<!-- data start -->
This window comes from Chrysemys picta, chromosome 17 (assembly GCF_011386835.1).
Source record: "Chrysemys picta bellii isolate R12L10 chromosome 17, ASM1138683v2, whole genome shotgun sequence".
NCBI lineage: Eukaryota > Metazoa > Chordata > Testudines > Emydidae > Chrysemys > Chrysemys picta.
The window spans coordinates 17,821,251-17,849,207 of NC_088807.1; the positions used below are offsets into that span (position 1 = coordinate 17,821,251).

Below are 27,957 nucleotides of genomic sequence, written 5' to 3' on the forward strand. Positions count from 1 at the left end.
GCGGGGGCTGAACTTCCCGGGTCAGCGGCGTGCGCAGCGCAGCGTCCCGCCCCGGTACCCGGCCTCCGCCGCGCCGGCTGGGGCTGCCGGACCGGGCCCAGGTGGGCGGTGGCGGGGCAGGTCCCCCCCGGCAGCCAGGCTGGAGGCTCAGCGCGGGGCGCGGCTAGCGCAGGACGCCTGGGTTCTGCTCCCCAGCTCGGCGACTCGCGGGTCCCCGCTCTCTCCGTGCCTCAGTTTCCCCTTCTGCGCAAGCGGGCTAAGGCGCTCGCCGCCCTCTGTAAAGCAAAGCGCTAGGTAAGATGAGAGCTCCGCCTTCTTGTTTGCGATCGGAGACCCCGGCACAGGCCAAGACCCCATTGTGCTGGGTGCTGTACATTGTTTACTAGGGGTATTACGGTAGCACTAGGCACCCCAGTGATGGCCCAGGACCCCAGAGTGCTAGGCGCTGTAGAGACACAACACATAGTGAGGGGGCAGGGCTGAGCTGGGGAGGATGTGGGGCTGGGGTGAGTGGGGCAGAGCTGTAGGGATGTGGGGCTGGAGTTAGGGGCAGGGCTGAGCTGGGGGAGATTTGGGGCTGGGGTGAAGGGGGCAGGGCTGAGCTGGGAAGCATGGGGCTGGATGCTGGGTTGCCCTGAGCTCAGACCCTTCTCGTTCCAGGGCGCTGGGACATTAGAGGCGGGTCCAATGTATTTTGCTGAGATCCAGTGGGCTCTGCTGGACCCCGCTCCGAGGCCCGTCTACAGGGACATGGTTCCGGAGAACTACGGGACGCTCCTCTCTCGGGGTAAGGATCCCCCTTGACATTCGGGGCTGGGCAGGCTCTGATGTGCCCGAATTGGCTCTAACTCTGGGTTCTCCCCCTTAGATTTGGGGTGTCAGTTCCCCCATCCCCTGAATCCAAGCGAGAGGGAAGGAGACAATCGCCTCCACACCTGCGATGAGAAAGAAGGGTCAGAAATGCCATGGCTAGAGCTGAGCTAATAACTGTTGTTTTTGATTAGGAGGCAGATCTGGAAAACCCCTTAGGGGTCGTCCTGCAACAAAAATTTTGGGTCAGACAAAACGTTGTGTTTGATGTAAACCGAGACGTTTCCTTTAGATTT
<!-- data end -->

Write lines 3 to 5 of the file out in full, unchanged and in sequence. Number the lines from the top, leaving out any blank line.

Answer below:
NCBI lineage: Eukaryota > Metazoa > Chordata > Testudines > Emydidae > Chrysemys > Chrysemys picta.
The window spans coordinates 17,821,251-17,849,207 of NC_088807.1; the positions used below are offsets into that span (position 1 = coordinate 17,821,251).

Below are 27,957 nucleotides of genomic sequence, written 5' to 3' on the forward strand. Positions count from 1 at the left end.